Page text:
Herbert had played well in his first two games of the season, but there was a different level of decisiveness and efficiency from him on display in this one. The pocket awareness was on an elite level. Herbert also read the looks that Brian Flores’ defense was giving him at the line of scrimmage very well. The drive before the end of the first half that resulted in a Donald Parham touchdown was a prime example of Herbert dialed in and responding to everything an opposing defense was throwing at him.
It’s not an overreaction to say that was the best game of Herbert’s four-year career.
Dud: RB Joshua Kelley
Kelley had a great Week 1 performance that worked incredibly well in complement with Austin Ekeler. But the last two weeks of him as the starter have been unsuccessful. Kelley has put up 51 yards on 24 carries as the lead Chargers’ back. Against Minnesota, specifically, it was 11 carries for 12 yards.
Getting past the statistics, it really felt like this was a game where the Chargers missed what Ekeler could offer as both a runner and his gravity as a pass catcher. Defenses never have to consistently account for Kelley in the receiving game and it tends to show in the gameplan.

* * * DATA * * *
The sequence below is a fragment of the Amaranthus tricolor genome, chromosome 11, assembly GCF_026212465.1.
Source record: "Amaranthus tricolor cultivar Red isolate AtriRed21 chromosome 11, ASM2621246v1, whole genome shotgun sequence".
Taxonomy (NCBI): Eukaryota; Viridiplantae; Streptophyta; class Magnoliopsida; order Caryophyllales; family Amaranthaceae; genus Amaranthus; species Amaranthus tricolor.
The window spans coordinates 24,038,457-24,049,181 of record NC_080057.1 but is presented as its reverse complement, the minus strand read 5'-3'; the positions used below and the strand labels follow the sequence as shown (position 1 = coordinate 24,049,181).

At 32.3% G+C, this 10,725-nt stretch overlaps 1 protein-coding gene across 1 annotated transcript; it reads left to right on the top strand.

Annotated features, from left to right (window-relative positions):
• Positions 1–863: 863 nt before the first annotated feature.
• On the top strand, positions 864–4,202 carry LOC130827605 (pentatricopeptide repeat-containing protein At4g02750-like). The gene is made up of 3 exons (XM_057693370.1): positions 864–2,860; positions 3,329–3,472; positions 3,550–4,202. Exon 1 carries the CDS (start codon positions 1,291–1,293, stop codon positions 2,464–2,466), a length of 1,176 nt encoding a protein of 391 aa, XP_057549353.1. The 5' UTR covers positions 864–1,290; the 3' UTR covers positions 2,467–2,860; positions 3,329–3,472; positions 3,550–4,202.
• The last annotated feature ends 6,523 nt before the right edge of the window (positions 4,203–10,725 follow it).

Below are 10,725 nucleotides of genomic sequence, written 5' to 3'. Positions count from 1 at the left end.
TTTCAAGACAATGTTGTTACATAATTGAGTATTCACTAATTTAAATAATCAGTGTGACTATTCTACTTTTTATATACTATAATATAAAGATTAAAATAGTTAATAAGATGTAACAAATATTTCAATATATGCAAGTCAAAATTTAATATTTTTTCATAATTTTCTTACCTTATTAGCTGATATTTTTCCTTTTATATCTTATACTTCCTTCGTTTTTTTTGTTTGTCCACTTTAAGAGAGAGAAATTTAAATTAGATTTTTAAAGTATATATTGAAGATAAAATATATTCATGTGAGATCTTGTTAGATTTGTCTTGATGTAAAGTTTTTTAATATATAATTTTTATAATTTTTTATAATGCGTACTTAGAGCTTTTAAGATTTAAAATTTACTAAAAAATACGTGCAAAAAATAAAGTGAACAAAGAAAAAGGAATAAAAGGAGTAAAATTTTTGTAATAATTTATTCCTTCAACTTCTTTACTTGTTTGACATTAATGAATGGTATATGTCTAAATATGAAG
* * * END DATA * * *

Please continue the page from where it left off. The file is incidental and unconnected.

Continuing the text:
Kelley will have better games once Ekeler gets back, but the last two weeks have shown why he’s more of an RB2 than an RB1.
Stud: EDGE Tuli Tuipulotu
What a start to the season from Tuipulotu in these last two weeks. Against Minnesota, the rookie defensive lineman had nine pressures, four quarterback hits and a sack.
Frankly, if you told me that Tuipulotu had 12 or 13+ pressures in this game instead of the unofficial nine, I’d have believed it. He was that impactful on every rep.
To some extent, he took advantage of a Minnesota offensive line that’s going through a lot of turmoil right now. But his speed to power was just unprecedented to see in this game. There were plays where Tuipulotu just shifted Vikings tackle Brian O’Neil backward five yards seemingly at the line.
It cannot be understated how huge his performances have been with the impact of Joey Bosa’s nagging hamstring injury making him more limited in these last two games.
Dud: Let’s talk about the secondary
Cornerback J.C. Jackson was a healthy scratch in this game. He signed a five-year, $82.5 million contract just two years ago. The Chargers allowed 149 yards to Justin Jefferson and allowed a number of Vikings to convert more explosive plays on them.
Compared to previous weeks, I’m not sure I’d say that Asante Samuel Jr. or Michael Davis were as bad. But the miscommunications in the secondary were as rough as they previously had been. On Justin Jefferson’s touchdown, for example, Ja’Sir Taylor and the other corners were unsure as to who was supposed to follow him as he crossed inside.
If the pass rush pressure hadn’t been as good as it was for the Chargers, Kirk Cousins probably would have had a much better passing day than he ended up having. A lot of Samuel and and Davis’ best plays were pass breakups because Cousins was a second late.